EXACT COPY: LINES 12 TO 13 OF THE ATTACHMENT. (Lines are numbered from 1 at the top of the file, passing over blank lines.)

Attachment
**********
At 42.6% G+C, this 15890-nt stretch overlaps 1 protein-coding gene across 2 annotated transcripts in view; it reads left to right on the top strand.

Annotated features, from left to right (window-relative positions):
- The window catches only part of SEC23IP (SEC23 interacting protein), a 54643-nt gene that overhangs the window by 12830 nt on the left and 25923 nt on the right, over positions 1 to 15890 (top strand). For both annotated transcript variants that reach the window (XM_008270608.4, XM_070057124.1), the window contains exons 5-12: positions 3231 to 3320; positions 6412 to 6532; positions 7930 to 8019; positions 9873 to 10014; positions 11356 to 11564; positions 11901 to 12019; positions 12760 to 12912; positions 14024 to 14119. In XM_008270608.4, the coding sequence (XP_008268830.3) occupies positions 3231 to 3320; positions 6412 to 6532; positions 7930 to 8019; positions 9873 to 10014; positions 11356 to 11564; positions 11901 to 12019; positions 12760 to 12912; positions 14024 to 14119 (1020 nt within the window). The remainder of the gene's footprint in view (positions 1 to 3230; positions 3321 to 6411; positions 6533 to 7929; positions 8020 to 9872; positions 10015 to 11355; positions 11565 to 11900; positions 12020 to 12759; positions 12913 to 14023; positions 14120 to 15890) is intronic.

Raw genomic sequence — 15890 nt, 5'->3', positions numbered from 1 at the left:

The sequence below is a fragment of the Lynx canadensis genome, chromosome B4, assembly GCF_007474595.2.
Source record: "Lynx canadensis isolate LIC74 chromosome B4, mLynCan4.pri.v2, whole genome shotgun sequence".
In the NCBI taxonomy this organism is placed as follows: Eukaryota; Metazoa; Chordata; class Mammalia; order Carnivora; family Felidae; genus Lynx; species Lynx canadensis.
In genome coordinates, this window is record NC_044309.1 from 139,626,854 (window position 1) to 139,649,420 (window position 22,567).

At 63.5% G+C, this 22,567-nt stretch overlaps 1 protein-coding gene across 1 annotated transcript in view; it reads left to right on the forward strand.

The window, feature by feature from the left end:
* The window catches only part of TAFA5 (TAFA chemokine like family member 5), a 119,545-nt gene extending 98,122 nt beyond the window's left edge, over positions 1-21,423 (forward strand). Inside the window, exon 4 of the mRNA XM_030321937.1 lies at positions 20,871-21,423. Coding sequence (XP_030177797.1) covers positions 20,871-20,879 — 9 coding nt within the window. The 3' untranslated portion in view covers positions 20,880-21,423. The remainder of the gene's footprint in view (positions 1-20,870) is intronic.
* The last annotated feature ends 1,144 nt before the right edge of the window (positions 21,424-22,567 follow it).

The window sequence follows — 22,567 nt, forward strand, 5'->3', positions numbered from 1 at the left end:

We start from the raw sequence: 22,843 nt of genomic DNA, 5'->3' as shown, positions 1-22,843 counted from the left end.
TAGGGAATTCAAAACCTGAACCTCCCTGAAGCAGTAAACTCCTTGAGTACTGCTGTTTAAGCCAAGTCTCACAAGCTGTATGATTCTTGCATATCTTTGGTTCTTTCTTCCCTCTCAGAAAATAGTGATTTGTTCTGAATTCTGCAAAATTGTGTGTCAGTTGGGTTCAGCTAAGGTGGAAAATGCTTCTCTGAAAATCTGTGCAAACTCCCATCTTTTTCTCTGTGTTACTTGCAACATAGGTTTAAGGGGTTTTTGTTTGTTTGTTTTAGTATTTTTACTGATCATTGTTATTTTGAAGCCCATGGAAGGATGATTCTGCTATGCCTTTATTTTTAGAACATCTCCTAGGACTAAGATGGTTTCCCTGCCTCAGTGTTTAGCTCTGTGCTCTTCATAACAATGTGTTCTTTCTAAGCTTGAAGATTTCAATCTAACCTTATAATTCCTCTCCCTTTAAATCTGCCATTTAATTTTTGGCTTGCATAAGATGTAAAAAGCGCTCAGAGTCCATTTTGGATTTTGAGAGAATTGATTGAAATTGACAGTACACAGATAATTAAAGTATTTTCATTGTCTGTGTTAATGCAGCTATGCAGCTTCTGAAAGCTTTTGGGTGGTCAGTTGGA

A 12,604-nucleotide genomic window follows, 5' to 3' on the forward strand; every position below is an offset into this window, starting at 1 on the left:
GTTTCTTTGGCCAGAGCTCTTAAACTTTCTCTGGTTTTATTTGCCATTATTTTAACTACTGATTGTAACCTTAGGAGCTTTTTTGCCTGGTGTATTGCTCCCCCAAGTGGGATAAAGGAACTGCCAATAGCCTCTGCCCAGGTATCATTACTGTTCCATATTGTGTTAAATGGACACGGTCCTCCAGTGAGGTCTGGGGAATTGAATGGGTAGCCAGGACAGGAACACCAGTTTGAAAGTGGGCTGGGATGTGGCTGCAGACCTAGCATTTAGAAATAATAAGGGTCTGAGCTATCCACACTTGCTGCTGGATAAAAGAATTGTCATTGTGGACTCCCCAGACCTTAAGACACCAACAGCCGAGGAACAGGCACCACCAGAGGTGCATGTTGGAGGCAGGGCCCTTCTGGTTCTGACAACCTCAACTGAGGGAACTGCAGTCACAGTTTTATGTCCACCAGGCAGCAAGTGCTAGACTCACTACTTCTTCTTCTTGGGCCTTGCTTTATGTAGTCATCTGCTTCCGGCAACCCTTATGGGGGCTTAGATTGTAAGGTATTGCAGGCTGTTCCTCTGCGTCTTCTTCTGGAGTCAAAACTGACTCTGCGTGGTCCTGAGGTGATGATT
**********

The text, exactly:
* The last annotated feature ends 1,144 nt before the right edge of the window (positions 21,424-22,567 follow it).

The window sequence follows — 22,567 nt, forward strand, 5'->3', positions numbered from 1 at the left end: